Things You'll Need
Distilled white vinegar
Pecan trees provide your yard with valuable shade and free nuts. The nuts drop from the tree, causing a problem if you don't pick them up. The nuts attract animals into your yard and unless you're willing to put in the work of harvesting the fruit from inside the pecan nut. Killing the pecan tree removes the hassle of picking the nuts from the ground and gives you more space in your yard.
Drown the roots of the tree with full-strength distilled white vinegar. Vinegar removes moisture from the tree roots, which is enough to kill it. Pecan trees also need a relatively dry, yet still moist soil to grow properly. When you over saturate the soil on top of the roots, you help kill the pecan tree.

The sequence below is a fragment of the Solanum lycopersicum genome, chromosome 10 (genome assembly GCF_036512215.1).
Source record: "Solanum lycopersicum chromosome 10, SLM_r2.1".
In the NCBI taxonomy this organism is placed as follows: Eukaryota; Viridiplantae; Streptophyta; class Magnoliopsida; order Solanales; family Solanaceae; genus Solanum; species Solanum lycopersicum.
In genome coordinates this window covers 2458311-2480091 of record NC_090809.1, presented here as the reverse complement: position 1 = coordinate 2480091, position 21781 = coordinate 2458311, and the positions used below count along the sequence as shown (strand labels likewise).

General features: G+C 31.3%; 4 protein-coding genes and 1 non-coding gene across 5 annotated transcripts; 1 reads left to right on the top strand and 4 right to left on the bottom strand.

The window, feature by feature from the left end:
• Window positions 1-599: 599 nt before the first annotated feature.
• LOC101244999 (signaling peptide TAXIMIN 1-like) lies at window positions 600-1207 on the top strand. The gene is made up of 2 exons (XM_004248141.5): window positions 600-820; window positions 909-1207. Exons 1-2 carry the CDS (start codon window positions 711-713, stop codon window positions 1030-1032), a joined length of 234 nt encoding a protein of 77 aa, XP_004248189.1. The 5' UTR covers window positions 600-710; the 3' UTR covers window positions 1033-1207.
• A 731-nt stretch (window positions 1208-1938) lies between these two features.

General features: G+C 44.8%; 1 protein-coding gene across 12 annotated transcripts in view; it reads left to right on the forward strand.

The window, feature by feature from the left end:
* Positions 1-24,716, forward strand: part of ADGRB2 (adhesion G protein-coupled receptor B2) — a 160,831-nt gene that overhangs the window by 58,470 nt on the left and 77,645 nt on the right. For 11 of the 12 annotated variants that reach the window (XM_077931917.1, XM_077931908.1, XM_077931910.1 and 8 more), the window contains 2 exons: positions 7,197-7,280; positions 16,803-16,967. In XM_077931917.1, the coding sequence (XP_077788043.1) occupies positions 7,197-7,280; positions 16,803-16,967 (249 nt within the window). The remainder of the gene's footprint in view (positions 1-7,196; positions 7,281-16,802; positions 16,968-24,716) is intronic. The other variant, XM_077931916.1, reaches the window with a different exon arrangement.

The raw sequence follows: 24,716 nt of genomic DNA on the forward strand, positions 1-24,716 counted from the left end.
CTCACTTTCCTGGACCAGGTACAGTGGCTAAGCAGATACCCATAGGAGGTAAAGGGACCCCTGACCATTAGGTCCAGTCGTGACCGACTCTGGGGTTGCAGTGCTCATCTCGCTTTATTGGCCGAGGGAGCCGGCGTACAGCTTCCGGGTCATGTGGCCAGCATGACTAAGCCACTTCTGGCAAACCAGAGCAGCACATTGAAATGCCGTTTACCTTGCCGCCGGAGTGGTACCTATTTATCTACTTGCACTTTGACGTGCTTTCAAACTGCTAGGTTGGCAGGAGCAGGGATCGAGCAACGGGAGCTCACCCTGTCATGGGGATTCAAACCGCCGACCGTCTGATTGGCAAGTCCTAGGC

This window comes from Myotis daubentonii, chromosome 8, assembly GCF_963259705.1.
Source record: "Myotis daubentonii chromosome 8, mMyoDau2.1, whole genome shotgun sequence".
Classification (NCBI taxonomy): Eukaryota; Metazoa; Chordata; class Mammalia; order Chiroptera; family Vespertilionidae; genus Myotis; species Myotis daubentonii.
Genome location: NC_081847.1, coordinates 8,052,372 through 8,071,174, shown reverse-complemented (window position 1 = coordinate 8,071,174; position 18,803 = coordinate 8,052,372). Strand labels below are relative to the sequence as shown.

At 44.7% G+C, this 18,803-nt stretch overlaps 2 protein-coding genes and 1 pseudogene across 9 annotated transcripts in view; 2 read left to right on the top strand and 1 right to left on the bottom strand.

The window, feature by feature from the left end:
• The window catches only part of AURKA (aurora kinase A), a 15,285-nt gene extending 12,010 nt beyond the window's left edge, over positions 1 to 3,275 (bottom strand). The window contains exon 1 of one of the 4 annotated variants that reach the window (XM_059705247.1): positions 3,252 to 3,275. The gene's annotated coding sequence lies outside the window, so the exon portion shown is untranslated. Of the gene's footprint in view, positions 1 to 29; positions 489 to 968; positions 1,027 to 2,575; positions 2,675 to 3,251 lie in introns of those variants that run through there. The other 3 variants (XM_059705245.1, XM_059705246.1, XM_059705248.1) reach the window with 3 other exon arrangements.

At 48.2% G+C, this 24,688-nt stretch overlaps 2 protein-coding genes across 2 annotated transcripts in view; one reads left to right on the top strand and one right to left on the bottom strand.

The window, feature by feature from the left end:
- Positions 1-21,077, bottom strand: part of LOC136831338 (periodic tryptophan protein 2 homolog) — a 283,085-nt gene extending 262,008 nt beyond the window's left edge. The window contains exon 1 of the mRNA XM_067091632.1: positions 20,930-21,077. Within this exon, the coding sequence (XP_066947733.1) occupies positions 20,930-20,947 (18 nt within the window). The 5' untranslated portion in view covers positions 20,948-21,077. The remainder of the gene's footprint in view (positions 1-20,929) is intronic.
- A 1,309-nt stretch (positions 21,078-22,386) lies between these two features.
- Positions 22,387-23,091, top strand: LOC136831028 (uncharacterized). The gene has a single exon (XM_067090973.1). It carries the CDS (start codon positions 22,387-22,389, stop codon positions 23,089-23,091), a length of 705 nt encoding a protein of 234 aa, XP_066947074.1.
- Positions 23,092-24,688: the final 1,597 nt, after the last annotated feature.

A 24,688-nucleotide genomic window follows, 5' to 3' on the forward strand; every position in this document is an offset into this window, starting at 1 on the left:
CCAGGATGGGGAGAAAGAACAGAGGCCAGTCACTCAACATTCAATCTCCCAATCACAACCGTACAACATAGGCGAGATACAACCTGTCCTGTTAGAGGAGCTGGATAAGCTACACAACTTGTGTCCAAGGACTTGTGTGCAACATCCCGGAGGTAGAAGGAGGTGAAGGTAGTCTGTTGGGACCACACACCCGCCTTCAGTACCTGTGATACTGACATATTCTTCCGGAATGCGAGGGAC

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Coat the roots and the base of the pecan tree with herbicide. The herbicide seeps through the bark of the tree, to reach the inside. Use an herbicide designed to kill trees or tough plants, rather than one to kill grass or weeds.
Cover the base of the pecan tree with mulch. Trees can survive with a few inches of mulch, but more than that and the mulch acts as a barrier between the tree and the environment. The mulch absorbs rain and water and without enough water, the pecan tree dies.
Use a saw to remove the limbs from the tree and then strip the bark. The bark protects the inside of the tree from animals, pests and diseases. When you remove the tree bark, you open it up for potential infection, which can kill the pecan tree.
Pour salt over the roots of the pecan tree. Apply an even coat of salt to any exposed roots, which helps strip moisture from the roots and kill the tree from the bottom, up. The salt will wash away harmlessly, after the next rainfall.
Use a combination of methods to completely kill the pecan tree. If the tree survives after one method, move onto the next.